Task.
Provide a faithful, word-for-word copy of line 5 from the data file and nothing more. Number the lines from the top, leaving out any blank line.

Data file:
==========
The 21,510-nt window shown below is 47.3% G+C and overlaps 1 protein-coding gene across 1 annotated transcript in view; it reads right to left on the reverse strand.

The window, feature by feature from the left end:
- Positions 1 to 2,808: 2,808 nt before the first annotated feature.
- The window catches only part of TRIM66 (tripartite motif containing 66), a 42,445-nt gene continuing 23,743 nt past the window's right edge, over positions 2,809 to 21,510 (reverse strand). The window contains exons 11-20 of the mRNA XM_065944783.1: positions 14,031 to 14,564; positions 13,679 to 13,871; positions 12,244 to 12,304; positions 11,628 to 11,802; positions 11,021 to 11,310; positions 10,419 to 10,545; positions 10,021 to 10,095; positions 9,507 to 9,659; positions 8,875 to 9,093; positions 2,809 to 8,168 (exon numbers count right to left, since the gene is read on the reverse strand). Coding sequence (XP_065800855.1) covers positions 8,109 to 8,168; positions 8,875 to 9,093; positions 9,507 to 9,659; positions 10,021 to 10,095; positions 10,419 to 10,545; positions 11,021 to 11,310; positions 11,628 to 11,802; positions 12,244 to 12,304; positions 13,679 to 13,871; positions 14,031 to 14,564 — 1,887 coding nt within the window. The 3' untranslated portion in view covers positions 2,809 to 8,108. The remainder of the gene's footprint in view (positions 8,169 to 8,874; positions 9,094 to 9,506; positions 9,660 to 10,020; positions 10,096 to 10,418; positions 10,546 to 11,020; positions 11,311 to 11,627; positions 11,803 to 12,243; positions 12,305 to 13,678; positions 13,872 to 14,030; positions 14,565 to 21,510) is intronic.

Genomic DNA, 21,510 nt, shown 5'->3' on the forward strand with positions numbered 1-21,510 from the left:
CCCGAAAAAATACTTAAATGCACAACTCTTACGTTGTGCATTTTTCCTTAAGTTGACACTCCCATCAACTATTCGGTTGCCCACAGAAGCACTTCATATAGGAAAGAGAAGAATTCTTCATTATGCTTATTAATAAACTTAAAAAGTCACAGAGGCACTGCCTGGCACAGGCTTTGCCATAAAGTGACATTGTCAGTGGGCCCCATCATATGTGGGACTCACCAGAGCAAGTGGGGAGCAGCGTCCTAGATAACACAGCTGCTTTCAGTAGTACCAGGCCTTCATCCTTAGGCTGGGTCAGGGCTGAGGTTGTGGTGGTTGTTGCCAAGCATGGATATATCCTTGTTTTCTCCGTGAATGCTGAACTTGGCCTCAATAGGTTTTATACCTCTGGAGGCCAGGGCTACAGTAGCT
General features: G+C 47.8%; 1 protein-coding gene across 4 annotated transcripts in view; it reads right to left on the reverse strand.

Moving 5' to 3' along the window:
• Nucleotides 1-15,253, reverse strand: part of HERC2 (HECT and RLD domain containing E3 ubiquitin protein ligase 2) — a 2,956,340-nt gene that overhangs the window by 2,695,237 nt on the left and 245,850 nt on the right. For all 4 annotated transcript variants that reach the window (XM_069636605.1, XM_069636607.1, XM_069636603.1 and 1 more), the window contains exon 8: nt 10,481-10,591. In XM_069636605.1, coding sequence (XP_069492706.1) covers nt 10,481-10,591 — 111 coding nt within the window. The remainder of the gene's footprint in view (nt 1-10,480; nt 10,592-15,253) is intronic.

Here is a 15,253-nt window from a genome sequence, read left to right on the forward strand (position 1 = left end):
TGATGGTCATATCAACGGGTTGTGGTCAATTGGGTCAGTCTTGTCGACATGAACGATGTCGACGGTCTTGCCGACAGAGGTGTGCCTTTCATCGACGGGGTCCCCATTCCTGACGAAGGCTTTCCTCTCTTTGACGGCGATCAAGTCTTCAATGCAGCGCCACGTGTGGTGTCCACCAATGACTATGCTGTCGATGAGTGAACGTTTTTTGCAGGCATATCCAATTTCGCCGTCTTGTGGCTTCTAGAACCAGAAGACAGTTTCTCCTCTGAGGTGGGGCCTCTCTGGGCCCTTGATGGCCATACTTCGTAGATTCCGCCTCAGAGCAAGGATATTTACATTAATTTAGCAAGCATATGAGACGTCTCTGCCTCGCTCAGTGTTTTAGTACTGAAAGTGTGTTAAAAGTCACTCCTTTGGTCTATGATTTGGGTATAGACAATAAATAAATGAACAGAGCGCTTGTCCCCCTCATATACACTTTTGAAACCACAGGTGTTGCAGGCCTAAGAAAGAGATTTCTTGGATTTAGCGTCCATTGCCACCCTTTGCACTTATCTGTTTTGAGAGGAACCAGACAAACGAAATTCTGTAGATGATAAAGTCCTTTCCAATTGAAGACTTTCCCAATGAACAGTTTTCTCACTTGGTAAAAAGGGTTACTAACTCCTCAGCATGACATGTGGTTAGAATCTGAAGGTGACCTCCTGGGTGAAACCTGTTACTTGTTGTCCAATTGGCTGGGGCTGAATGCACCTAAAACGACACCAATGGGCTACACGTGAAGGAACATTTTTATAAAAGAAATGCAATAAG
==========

Genomic DNA, 21,510 nt, shown 5'->3' on the forward strand with positions numbered 1-21,510 from the left: